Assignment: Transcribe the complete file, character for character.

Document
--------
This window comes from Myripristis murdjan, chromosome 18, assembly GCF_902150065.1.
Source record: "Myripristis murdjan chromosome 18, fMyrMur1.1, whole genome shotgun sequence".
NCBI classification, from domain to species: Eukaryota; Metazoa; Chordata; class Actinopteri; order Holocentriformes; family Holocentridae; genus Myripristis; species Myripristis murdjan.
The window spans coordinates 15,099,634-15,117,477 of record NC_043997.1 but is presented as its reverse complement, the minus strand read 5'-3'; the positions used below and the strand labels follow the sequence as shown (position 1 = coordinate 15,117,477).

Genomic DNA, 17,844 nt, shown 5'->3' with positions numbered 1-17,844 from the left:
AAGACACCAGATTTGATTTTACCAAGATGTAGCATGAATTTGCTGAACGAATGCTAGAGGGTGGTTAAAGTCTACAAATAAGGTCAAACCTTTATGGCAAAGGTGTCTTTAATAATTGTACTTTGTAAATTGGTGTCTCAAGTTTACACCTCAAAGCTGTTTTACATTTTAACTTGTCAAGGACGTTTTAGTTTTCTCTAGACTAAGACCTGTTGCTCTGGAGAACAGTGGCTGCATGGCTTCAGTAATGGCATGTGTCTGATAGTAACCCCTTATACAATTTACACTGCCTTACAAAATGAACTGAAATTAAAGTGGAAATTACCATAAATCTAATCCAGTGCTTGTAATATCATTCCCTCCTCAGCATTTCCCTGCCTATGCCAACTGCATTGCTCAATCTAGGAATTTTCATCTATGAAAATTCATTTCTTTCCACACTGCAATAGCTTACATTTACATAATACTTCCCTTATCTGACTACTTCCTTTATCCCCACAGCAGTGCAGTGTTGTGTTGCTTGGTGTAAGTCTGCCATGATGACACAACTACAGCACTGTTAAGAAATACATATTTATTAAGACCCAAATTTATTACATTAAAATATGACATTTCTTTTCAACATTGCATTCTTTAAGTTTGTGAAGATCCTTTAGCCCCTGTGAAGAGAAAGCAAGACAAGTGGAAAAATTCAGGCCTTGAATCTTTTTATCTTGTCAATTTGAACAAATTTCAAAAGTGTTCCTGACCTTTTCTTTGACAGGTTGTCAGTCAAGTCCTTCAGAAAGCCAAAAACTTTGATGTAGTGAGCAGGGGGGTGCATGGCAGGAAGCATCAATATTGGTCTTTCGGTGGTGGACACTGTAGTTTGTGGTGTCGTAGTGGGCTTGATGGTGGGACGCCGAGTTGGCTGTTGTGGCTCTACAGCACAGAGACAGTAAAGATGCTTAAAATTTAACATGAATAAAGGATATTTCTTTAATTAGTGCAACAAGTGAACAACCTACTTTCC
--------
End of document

This window comes from Myripristis murdjan, chromosome 18, assembly GCF_902150065.1.
Source record: "Myripristis murdjan chromosome 18, fMyrMur1.1, whole genome shotgun sequence".
NCBI classification, from domain to species: Eukaryota; Metazoa; Chordata; class Actinopteri; order Holocentriformes; family Holocentridae; genus Myripristis; species Myripristis murdjan.
The window spans coordinates 15,099,634-15,117,477 of record NC_043997.1 but is presented as its reverse complement, the minus strand read 5'-3'; the positions used below and the strand labels follow the sequence as shown (position 1 = coordinate 15,117,477).

Genomic DNA, 17,844 nt, shown 5'->3' with positions numbered 1-17,844 from the left:
AAGACACCAGATTTGATTTTACCAAGATGTAGCATGAATTTGCTGAACGAATGCTAGAGGGTGGTTAAAGTCTACAAATAAGGTCAAACCTTTATGGCAAAGGTGTCTTTAATAATTGTACTTTGTAAATTGGTGTCTCAAGTTTACACCTCAAAGCTGTTTTACATTTTAACTTGTCAAGGACGTTTTAGTTTTCTCTAGACTAAGACCTGTTGCTCTGGAGAACAGTGGCTGCATGGCTTCAGTAATGGCATGTGTCTGATAGTAACCCCTTATACAATTTACACTGCCTTACAAAATGAACTGAAATTAAAGTGGAAATTACCATAAATCTAATCCAGTGCTTGTAATATCATTCCCTCCTCAGCATTTCCCTGCCTATGCCAACTGCATTGCTCAATCTAGGAATTTTCATCTATGAAAATTCATTTCTTTCCACACTGCAATAGCTTACATTTACATAATACTTCCCTTATCTGACTACTTCCTTTATCCCCACAGCAGTGCAGTGTTGTGTTGCTTGGTGTAAGTCTGCCATGATGACACAACTACAGCACTGTTAAGAAATACATATTTATTAAGACCCAAATTTATTACATTAAAATATGACATTTCTTTTCAACATTGCATTCTTTAAGTTTGTGAAGATCCTTTAGCCCCTGTGAAGAGAAAGCAAGACAAGTGGAAAAATTCAGGCCTTGAATCTTTTTATCTTGTCAATTTGAACAAATTTCAAAAGTGTTCCTGACCTTTTCTTTGACAGGTTGTCAGTCAAGTCCTTCAGAAAGCCAAAAACTTTGATGTAGTGAGCAGGGGGGTGCATGGCAGGAAGCATCAATATTGGTCTTTCGGTGGTGGACACTGTAGTTTGTGGTGTCGTAGTGGGCTTGATGGTGGGACGCCGAGTTGGCTGTTGTGGCTCTACAGCACAGAGACAGTAAAGATGCTTAAAATTTAACATGAATAAAGGATATTTCTTTAATTAGTGCAACAAGTGAACAACCTACTTTCC